Perhaps we should call the $c = 0$ case Zenoan spacetime.

Edit, 9/4/20: The $c \to 0$ limit is briefly discussed in Freeman Dyson's Missed Opportunities; he calls the corresponding automorphism group $G$ the "Carroll group," after Lewis Carroll:

"A slow sort of country," said the Queen, "Now, here, you see, it takes all the running you can do, to keep in the same place."

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    $\begingroup$ Your description that "space is infinitely more important than time" matches my intuition and "it as divided up into isolated points of 3d space, each of which has a timeline" confirms my expectation of "two separate metrics for space and time". This is a spacetime with absolute space as opposed to Galilean absolute time. So the two metrics are the same as Galilean, right? And the difference is in the coordinate derivative operator specifying geodesics, as defined in 3.1 here: philsci-archive.pitt.edu/11265/1/spacetimestructure.pdf - If so, what is the expression for this operator? $\endgroup$ – safesphere Sep 16 '19 at 22:22
  • $\begingroup$ As a side (relativity) note, this spacetime would occupy a (spherical) region inside a thin and heavy collapsing shell (plus some other cases). Being very much finite in its spatial extent, it is important how this spacetime is described from outside. E.g. I can boost my frame to some velocity, so my coordinates now are (x',y',z',t'). So how does my relative space and time reconcile with the absolute space and "infinitely less significant" time inside the shell? Having equations would help with this understanding, so I wonder if you could please check the link in my comment above. Thanks much! $\endgroup$ – safesphere Sep 16 '19 at 22:38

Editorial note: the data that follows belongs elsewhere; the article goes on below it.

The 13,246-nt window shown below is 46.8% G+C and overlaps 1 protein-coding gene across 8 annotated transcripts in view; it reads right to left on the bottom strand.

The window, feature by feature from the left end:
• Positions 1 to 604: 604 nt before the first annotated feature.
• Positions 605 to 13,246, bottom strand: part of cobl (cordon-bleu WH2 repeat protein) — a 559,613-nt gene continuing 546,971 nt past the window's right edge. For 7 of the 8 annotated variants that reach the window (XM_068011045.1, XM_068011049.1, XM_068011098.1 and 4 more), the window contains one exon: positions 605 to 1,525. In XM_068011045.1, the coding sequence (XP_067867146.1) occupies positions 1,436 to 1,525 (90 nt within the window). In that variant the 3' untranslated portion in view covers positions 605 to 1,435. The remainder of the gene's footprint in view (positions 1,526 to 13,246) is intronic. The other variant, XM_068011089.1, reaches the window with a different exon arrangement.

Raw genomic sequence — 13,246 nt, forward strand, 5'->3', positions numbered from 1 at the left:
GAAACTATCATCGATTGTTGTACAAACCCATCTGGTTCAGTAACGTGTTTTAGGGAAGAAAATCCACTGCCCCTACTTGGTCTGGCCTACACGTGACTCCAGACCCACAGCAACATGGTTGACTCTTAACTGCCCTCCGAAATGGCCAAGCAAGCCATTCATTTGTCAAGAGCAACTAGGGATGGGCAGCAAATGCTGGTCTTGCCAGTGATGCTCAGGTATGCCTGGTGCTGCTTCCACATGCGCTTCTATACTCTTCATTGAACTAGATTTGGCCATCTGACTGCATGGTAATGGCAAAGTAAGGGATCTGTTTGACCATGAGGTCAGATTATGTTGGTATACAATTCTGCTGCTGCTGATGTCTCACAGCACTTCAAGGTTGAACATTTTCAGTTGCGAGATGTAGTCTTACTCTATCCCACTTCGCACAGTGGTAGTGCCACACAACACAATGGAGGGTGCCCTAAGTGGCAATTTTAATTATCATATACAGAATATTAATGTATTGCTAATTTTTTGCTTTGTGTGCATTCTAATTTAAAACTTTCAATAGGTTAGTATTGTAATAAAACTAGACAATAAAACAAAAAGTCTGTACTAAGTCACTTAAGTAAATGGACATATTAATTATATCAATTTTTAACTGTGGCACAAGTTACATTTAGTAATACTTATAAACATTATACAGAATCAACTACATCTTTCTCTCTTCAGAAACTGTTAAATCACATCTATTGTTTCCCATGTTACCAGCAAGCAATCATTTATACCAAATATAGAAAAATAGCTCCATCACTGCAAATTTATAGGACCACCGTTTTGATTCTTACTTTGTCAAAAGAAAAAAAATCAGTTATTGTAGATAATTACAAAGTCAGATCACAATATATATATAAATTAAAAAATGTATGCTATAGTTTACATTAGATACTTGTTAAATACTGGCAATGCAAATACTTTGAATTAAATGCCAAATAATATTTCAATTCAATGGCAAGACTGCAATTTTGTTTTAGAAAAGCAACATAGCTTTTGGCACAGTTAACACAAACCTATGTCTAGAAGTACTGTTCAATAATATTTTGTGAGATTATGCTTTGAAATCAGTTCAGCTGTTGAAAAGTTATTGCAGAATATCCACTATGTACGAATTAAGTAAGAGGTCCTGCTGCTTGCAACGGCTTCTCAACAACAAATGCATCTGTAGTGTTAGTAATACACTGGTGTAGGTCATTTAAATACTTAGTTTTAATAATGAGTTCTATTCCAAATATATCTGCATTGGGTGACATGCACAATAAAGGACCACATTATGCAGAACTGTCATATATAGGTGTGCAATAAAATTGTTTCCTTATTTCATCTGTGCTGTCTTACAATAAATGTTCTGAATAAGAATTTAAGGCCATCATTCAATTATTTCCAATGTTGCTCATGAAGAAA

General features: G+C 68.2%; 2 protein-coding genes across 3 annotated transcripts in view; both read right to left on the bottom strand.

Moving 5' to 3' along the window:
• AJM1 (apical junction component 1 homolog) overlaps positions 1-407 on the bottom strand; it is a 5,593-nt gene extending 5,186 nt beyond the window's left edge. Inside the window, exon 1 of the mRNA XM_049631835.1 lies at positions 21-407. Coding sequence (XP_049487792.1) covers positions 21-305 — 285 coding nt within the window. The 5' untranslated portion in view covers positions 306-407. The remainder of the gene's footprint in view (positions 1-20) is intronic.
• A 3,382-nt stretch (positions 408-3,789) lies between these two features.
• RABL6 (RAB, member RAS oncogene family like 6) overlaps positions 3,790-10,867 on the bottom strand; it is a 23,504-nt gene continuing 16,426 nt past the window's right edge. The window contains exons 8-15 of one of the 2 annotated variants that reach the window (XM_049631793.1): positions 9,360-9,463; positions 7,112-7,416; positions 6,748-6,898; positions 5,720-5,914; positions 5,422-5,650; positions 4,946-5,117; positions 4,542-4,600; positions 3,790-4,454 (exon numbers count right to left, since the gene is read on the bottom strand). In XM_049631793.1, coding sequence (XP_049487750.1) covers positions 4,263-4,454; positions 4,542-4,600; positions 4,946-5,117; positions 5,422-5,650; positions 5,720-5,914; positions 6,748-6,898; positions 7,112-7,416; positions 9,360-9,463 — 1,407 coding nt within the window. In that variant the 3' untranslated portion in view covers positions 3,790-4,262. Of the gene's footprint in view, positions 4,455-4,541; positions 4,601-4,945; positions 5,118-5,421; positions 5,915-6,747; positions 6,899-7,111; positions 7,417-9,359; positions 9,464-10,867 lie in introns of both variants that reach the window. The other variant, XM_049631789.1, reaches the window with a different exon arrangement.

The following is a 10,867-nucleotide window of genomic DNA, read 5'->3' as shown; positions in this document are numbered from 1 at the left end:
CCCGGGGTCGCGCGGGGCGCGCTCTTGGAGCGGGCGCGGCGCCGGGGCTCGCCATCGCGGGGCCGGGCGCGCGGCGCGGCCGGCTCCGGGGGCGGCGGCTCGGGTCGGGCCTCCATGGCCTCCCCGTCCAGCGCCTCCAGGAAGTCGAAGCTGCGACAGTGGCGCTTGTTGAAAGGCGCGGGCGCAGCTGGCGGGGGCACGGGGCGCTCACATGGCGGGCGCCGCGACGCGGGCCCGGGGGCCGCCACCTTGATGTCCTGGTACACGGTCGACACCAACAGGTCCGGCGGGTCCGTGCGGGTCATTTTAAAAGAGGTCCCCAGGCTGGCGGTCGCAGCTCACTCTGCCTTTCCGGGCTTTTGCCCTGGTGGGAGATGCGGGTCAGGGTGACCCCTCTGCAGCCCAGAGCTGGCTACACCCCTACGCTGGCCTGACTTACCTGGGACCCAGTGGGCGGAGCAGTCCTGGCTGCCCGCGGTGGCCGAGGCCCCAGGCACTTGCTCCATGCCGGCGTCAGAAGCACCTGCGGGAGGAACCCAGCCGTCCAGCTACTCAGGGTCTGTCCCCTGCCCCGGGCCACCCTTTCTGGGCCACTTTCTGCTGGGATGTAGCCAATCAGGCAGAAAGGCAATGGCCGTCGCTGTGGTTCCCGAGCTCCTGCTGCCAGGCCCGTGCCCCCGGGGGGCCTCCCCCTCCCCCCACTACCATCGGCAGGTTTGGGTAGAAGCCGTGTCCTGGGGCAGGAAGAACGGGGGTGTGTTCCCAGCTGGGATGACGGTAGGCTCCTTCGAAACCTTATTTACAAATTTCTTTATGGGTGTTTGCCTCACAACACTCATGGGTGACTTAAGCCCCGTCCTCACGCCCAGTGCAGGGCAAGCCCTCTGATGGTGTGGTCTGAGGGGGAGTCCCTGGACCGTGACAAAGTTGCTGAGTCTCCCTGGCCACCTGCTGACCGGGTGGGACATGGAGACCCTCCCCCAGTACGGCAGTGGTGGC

• $\begingroup$ Also, a related (but less important) question on the connection of this spacetime to infinity outside both having the same spatial scale without an obvious reason: math.stackexchange.com/questions/3352423/… $\endgroup$ – safesphere Sep 16 '19 at 22:42
  • $\begingroup$ @safesphere: I'm not familiar enough with physics or with differential geometry here to be sure I know what I'm talking about here. If I understand correctly, I think a geodesic in Zenoan spacetime is only allowed to move in time and can't move in space. Does that answer your question about the covariant derivative? $\endgroup$ – Qiaochu Yuan Sep 16 '19 at 23:14
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    $\begingroup$ I think a better approach to Galilean spacetime is to put the $000+$ (or $000-$) metric on vectors, and $+\!+\!+0$ on covectors rather than spacelike vectors. (That's implied, but not explained, in the linked "Maxwellian" question, by using upper indices on $h^{ab}$.) For the $c\to0$ spacetime, we could put the $+\!+\!+0$ metric on vectors, and $000+$ on covectors; so $c\to0$ and $c\to\infty$ are dual to each other. I haven't thought about the spherical shell or covariant derivatives. $\endgroup$ – mr_e_man Sep 18 '19 at 23:01